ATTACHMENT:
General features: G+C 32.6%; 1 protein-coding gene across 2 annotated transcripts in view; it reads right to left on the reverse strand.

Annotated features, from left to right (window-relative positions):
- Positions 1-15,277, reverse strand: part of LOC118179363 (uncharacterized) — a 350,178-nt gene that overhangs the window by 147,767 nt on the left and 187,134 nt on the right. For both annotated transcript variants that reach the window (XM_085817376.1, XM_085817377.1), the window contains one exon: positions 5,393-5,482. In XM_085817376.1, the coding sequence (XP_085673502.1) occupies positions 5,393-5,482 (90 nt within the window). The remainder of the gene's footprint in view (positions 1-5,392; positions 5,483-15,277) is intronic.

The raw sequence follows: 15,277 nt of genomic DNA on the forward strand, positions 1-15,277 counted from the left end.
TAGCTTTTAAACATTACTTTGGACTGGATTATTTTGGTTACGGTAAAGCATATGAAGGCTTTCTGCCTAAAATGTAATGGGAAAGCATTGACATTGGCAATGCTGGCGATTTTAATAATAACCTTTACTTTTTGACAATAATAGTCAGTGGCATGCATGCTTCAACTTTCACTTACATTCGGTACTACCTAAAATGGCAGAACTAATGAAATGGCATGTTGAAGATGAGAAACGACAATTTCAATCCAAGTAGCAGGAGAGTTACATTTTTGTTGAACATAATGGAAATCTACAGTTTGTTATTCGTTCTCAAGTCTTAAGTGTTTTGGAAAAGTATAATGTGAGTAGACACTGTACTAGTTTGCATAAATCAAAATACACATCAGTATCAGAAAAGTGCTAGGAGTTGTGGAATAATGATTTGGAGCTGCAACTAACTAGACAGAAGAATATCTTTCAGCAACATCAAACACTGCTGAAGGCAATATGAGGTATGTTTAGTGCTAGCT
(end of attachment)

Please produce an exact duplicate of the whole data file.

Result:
General features: G+C 32.6%; 1 protein-coding gene across 2 annotated transcripts in view; it reads right to left on the reverse strand.

Annotated features, from left to right (window-relative positions):
- Positions 1-15,277, reverse strand: part of LOC118179363 (uncharacterized) — a 350,178-nt gene that overhangs the window by 147,767 nt on the left and 187,134 nt on the right. For both annotated transcript variants that reach the window (XM_085817376.1, XM_085817377.1), the window contains one exon: positions 5,393-5,482. In XM_085817376.1, the coding sequence (XP_085673502.1) occupies positions 5,393-5,482 (90 nt within the window). The remainder of the gene's footprint in view (positions 1-5,392; positions 5,483-15,277) is intronic.

The raw sequence follows: 15,277 nt of genomic DNA on the forward strand, positions 1-15,277 counted from the left end.
TAGCTTTTAAACATTACTTTGGACTGGATTATTTTGGTTACGGTAAAGCATATGAAGGCTTTCTGCCTAAAATGTAATGGGAAAGCATTGACATTGGCAATGCTGGCGATTTTAATAATAACCTTTACTTTTTGACAATAATAGTCAGTGGCATGCATGCTTCAACTTTCACTTACATTCGGTACTACCTAAAATGGCAGAACTAATGAAATGGCATGTTGAAGATGAGAAACGACAATTTCAATCCAAGTAGCAGGAGAGTTACATTTTTGTTGAACATAATGGAAATCTACAGTTTGTTATTCGTTCTCAAGTCTTAAGTGTTTTGGAAAAGTATAATGTGAGTAGACACTGTACTAGTTTGCATAAATCAAAATACACATCAGTATCAGAAAAGTGCTAGGAGTTGTGGAATAATGATTTGGAGCTGCAACTAACTAGACAGAAGAATATCTTTCAGCAACATCAAACACTGCTGAAGGCAATATGAGGTATGTTTAGTGCTAGCT